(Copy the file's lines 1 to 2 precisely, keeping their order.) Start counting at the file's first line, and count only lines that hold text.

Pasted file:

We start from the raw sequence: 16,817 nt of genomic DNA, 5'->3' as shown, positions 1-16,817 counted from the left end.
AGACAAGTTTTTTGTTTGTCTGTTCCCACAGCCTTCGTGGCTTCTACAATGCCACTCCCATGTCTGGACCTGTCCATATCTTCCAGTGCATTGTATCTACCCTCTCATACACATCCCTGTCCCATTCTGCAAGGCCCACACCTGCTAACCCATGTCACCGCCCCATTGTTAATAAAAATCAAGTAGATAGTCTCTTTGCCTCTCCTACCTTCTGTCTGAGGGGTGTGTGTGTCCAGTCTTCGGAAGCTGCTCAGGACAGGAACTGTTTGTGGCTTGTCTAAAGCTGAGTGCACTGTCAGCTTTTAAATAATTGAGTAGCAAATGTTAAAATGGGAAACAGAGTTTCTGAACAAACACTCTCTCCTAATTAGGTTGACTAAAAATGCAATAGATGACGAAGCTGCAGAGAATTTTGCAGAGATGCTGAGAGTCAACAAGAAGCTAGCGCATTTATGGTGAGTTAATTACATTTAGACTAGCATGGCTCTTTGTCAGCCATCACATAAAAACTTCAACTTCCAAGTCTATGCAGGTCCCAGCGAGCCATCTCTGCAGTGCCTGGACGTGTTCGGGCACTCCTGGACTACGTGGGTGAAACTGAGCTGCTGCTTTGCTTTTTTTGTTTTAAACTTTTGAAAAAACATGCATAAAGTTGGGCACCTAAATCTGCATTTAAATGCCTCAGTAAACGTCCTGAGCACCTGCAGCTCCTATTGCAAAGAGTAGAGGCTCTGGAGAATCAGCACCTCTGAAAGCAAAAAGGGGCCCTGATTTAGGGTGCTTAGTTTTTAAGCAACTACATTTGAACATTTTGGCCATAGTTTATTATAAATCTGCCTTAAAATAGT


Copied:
We start from the raw sequence: 16,817 nt of genomic DNA, 5'->3' as shown, positions 1-16,817 counted from the left end.
AGACAAGTTTTTTGTTTGTCTGTTCCCACAGCCTTCGTGGCTTCTACAATGCCACTCCCATGTCTGGACCTGTCCATATCTTCCAGTGCATTGTATCTACCCTCTCATACACATCCCTGTCCCATTCTGCAAGGCCCACACCTGCTAACCCATGTCACCGCCCCATTGTTAATAAAAATCAAGTAGATAGTCTCTTTGCCTCTCCTACCTTCTGTCTGAGGGGTGTGTGTGTCCAGTCTTCGGAAGCTGCTCAGGACAGGAACTGTTTGTGGCTTGTCTAAAGCTGAGTGCACTGTCAGCTTTTAAATAATTGAGTAGCAAATGTTAAAATGGGAAACAGAGTTTCTGAACAAACACTCTCTCCTAATTAGGTTGACTAAAAATGCAATAGATGACGAAGCTGCAGAGAATTTTGCAGAGATGCTGAGAGTCAACAAGAAGCTAGCGCATTTATGGTGAGTTAATTACATTTAGACTAGCATGGCTCTTTGTCAGCCATCACATAAAAACTTCAACTTCCAAGTCTATGCAGGTCCCAGCGAGCCATCTCTGCAGTGCCTGGACGTGTTCGGGCACTCCTGGACTACGTGGGTGAAACTGAGCTGCTGCTTTGCTTTTTTTGTTTTAAACTTTTGAAAAAACATGCATAAAGTTGGGCACCTAAATCTGCATTTAAATGCCTCAGTAAACGTCCTGAGCACCTGCAGCTCCTATTGCAAAGAGTAGAGGCTCTGGAGAATCAGCACCTCTGAAAGCAAAAAGGGGCCCTGATTTAGGGTGCTTAGTTTTTAAGCAACTACATTTGAACATTTTGGCCATAGTTTATTATAAATCTGCCTTAAAATAGT